Editorial: Death of a Sales Pitch

After three long days at Amsterdam's Forum for International Co-financing of Documentaries, observers came away with one shining, painful insight: Marketing is a Necessary Evil....
January 1, 1998

After three long days at Amsterdam’s Forum for International Co-financing of Documentaries, observers came away with one shining, painful insight: Marketing is a Necessary Evil.

One particularly illustrative example was the pitch for a Swiss film called Vita Utopiae. The producer had a tough tv sell on her hands anyway: a 110-minute film shot on 35mm, with a 2 x 52 version for the small screen. In her eight-minute allotment, she attempted to describe a complicated project: a film about ideas, which – as I understood it – would aim to make some indeterminate statement about history via depictions of how seemingly unrelated people are connected.

Listeners were generally confused; buyers labelled the film ‘too complex.’ There were language barriers, admittedly, but when it came right down to it, no one knew what the film was about.

Frustration was tangible by the time Discovery Europe’s Chris Haws leaned over the table toward her and said, ‘If you can’t capture it in 20 words for TV Guide, if you can’t say it in 40 seconds, you won’t get an audience.’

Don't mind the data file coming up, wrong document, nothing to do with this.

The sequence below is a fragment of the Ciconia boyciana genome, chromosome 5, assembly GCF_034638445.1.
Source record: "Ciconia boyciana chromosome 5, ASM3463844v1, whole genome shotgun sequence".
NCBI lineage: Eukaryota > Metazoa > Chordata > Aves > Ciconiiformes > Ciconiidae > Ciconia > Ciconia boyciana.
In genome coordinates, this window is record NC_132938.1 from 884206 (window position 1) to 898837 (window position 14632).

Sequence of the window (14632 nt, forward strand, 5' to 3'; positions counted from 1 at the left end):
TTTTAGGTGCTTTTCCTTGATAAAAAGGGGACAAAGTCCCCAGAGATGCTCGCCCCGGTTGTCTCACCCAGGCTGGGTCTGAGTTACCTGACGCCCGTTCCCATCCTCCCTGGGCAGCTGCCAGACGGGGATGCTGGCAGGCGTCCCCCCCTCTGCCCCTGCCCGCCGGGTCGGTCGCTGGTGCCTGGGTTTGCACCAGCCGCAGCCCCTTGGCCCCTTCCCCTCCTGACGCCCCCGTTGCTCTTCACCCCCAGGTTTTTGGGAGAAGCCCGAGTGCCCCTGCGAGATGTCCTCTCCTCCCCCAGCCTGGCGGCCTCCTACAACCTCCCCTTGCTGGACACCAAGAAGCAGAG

The producer, visibly offended, responded, ‘That’s not my job.’

The response was instantaneous. Nearly every buyer, either aloud or by way of exasperated grimace, said, ‘Oh, yes, it is.’

The producer in question was by no means the only one whose pitch did not perform as hoped that week. Consensus from observers was that the majority of pitches were weak, ill-prepared or unfocused. On the other hand, there were smart, targeted pitches that worked – and they weren’t necessarily for populist, easy-sale films. Good ideas died at the Forum because of poor salesmanship, and less-creative ideas drew a great response when the right person was behind the microphone.

It’s lamentable that all roads end at the little screen when it comes to doc financing these days. Serious filmmakers are entitled to their woe in some cases, but producers can’t entirely reject the value of good marketing. If the film is produce-able, then it should be explainable. If a producer doesn’t have the skills to do so, then he or she should enlist the expertise of someone who does. Either that, or produce a film for which they share a vision.

If a film is to be seen, someone’s going to have to sell it. And it starts with the pitch.

Mary Ellen Armstrong,


About The Author
Daniele Alcinii is a news reporter at realscreen, the leading international publisher of non-fiction film and television industry news and content. He joins the rs team with journalism experience following a stint out west with Sun Media in Edmonton's Capital Region, and communications work in Melbourne, Australia and Toronto. You can follow him on Twitter at @danielealcinii.